Hypertrophic Cardiomyopathy

Some types of structural heart disease can affect people at any age, from adolescents and young adults to middle aged to elderly people. Hypertrophic cardiomyopathy (HCM) is one of these, a common condition that can lead to severe complications if left untreated.

At the Henry Ford Center for Structural Heart Disease, our internationally renowned cardiologists specialize in minimally invasive treatment for people with HCM.

What is hypertrophic cardiomyopathy (HCM)?

HCM is a common heart condition that causes the heart muscle to thicken. The condition usually affects the septum, the muscular wall between the left and right sides of the heart, and the left ventricle, which pumps oxygen-rich blood to the entire body. HCM can also occur in other walls of the heart.

HCM can develop slowly or occur suddenly. The condition becomes progressively worse. Over time, HCM causes changes in your heart function that include:

  • The thickened muscle in the left ventricle and septum can narrow the left ventricle. This narrowing obstructs (blocks) blood flow through the aortic valve to the aorta (main artery of the body) and the rest of the body.
  • The cells in the thickened muscle change in ways that can disrupt your heart’s natural rhythm, leading to arrhythmia.
  • The cellular changes in the muscle interfere with its natural ability to relax and stretch. These changes cause the left ventricle to stiffen and reduce blood flow out of the heart. As a result, blood can pool in the lungs, leading to shortness of breath and other breathing problems.
  • The thickened septum can impair the function of the mitral valve, further reducing blood flow outward into the body.

These changes prevent the heart from working properly. It must work harder to pump enough blood to the brain, vital organs and all parts of the body.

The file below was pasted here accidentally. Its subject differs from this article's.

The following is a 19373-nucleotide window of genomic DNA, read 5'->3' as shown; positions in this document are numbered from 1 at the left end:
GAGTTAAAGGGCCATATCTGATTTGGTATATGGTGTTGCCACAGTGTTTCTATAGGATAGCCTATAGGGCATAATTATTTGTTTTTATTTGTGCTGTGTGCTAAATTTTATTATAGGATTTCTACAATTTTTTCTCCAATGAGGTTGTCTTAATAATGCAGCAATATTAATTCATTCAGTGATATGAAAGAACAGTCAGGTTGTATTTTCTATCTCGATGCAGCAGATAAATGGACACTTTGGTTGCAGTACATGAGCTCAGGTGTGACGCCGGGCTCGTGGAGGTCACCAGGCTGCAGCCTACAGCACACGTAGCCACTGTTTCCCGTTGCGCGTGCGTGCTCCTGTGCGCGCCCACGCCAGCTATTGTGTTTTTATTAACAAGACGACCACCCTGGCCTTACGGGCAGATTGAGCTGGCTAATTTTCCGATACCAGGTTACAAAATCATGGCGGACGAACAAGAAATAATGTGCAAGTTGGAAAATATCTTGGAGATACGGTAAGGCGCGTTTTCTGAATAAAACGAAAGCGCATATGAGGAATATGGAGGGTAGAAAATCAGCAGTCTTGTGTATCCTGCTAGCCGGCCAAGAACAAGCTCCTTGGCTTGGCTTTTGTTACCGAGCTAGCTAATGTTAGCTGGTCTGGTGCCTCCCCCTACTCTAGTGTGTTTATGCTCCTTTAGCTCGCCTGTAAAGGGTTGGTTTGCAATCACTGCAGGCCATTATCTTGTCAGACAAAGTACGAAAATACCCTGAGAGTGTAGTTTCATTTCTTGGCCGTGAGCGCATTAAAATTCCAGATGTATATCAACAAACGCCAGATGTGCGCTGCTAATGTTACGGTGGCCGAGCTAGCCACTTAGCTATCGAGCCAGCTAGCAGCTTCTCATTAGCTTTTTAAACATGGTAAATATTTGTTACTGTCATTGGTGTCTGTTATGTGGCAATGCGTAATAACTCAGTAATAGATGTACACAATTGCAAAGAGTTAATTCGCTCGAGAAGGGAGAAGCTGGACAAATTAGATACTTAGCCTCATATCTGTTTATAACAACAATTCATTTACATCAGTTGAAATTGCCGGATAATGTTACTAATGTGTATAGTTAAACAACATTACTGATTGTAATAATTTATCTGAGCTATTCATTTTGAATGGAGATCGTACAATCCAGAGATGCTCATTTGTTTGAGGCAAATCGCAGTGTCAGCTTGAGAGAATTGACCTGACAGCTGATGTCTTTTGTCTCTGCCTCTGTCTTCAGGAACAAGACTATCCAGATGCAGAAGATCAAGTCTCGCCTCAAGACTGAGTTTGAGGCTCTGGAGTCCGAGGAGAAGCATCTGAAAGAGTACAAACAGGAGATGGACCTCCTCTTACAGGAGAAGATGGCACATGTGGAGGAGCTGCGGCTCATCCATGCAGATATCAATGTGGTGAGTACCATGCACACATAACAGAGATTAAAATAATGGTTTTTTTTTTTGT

HCM can lead to potentially life-threatening complications such as heart failure (learn more about our Advanced Heart Failure Program), sudden cardiac arrest and sudden cardiac death. In sudden cardiac arrest, the heart abruptly stops beating without warning. Without immediate emergency medical treatment, sudden cardiac arrest leads to sudden cardiac death within minutes.

Causes and risk factors of hypertrophic cardiomyopathy

HCM is usually inherited, caused by mutations (abnormalities) in some genes in heart muscle proteins. However, some people with these genetic mutations never develop the disease.

In many cases, the cause of HCM is unknown. Certain factors may increase your risk of developing the condition, including:

  • A family history of cardiomyopathy, heart failure or SCA
  • Heart conditions such as heart attack, heart disease or a viral heart infection
  • Other diseases such as diabetes, obesity, high blood pressure or thyroid disorders
  • Severe, uncontrolled hypertension, (high blood pressure)

Symptoms of hypertrophic cardiomyopathy

Often, people who have HCM may not experience any symptoms. Your physician may find signs of the condition during a routine health exam.

If people do have symptoms, these may include:

  • Shortness of breath and/or fatigue, to the point that physical activity becomes difficult or uncomfortable
  • Chest discomfort or angina (chest pain) during physical activity, while at rest or after meals (less common)
  • Heart palpitations or the sensation of extra or skipped heartbeats